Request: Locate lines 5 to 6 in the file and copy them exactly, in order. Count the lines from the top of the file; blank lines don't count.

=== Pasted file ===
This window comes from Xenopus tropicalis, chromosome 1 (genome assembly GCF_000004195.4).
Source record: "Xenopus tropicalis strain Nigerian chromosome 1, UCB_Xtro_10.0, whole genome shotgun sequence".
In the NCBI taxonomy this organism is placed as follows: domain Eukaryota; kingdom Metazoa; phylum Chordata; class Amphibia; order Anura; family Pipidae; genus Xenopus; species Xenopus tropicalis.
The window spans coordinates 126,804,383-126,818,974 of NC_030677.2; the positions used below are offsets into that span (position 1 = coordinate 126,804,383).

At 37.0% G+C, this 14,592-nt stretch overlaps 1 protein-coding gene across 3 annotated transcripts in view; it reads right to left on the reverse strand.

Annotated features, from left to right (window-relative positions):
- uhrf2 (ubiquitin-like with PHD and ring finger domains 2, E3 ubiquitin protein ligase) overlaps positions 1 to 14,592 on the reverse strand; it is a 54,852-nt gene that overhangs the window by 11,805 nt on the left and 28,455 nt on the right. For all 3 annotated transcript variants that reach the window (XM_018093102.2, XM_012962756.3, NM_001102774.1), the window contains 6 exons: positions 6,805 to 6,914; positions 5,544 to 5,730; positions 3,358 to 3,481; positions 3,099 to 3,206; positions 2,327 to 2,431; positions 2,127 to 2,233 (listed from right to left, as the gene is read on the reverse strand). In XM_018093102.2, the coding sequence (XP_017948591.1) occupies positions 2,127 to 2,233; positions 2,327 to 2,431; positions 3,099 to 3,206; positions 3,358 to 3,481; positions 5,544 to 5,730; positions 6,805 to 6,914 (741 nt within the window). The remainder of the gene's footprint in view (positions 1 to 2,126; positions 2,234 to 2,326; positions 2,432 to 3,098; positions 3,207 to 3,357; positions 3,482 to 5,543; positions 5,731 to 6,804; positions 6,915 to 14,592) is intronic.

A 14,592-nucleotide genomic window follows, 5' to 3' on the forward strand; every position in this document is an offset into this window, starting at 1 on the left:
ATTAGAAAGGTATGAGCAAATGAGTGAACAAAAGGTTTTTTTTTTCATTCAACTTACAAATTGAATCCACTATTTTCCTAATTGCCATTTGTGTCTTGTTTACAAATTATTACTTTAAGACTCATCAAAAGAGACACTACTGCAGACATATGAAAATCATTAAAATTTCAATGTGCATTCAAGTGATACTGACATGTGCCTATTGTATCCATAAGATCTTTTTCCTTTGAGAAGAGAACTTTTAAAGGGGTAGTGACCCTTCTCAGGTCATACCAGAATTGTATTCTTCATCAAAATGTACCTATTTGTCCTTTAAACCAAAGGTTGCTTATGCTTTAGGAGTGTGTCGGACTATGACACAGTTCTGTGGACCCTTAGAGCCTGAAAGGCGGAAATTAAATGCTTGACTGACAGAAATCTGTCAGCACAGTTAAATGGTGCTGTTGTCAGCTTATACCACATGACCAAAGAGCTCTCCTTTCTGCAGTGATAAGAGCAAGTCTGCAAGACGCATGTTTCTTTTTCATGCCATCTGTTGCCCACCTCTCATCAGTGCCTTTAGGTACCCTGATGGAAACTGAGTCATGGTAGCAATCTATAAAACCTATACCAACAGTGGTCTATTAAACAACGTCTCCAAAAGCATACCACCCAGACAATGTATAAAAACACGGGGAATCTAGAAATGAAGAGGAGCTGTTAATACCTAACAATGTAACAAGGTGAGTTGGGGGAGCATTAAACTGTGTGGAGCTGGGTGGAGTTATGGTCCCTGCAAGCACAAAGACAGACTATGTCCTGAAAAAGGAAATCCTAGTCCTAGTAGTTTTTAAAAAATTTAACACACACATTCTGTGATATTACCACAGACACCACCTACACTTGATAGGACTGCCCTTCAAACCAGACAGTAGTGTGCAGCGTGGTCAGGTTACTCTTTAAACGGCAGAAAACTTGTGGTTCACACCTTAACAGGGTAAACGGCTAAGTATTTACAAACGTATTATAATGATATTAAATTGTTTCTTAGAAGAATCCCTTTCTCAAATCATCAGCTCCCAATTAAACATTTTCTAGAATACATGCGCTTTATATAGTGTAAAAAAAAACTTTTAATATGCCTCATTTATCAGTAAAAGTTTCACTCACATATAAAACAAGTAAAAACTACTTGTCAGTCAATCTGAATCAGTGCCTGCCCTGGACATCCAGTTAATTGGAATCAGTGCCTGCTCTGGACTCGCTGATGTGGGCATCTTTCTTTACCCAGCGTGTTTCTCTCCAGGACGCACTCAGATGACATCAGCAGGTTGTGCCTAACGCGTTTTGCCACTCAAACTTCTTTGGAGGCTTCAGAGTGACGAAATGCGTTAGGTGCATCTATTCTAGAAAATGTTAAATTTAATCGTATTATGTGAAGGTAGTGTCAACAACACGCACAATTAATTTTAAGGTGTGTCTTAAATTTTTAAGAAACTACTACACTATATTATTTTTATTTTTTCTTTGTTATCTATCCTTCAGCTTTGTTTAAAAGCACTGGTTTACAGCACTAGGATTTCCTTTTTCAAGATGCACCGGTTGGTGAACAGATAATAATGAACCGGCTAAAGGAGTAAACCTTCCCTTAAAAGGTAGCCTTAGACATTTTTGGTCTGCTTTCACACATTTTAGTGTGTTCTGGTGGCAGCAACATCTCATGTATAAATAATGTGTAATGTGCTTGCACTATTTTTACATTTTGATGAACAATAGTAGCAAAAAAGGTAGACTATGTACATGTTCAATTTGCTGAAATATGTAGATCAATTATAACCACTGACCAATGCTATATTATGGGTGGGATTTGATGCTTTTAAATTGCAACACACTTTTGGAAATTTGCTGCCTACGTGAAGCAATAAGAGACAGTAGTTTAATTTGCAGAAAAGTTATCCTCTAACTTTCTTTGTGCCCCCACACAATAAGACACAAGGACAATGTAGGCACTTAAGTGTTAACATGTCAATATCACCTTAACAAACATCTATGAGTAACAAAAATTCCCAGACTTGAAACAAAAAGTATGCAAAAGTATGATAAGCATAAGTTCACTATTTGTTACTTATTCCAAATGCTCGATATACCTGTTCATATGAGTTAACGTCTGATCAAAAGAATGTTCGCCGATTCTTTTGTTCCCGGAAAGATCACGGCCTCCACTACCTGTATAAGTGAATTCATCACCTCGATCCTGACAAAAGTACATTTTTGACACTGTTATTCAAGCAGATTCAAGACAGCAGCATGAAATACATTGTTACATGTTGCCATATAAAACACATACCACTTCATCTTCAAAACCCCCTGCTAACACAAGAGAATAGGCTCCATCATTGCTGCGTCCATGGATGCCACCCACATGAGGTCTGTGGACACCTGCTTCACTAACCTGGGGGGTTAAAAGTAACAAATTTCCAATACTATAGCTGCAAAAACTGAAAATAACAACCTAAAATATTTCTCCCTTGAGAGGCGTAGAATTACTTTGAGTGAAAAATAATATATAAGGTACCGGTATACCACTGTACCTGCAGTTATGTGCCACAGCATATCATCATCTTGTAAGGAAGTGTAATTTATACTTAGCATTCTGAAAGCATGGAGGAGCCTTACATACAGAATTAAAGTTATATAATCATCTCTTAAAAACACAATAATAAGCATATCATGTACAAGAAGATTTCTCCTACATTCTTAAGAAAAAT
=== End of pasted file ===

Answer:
At 37.0% G+C, this 14,592-nt stretch overlaps 1 protein-coding gene across 3 annotated transcripts in view; it reads right to left on the reverse strand.

Annotated features, from left to right (window-relative positions):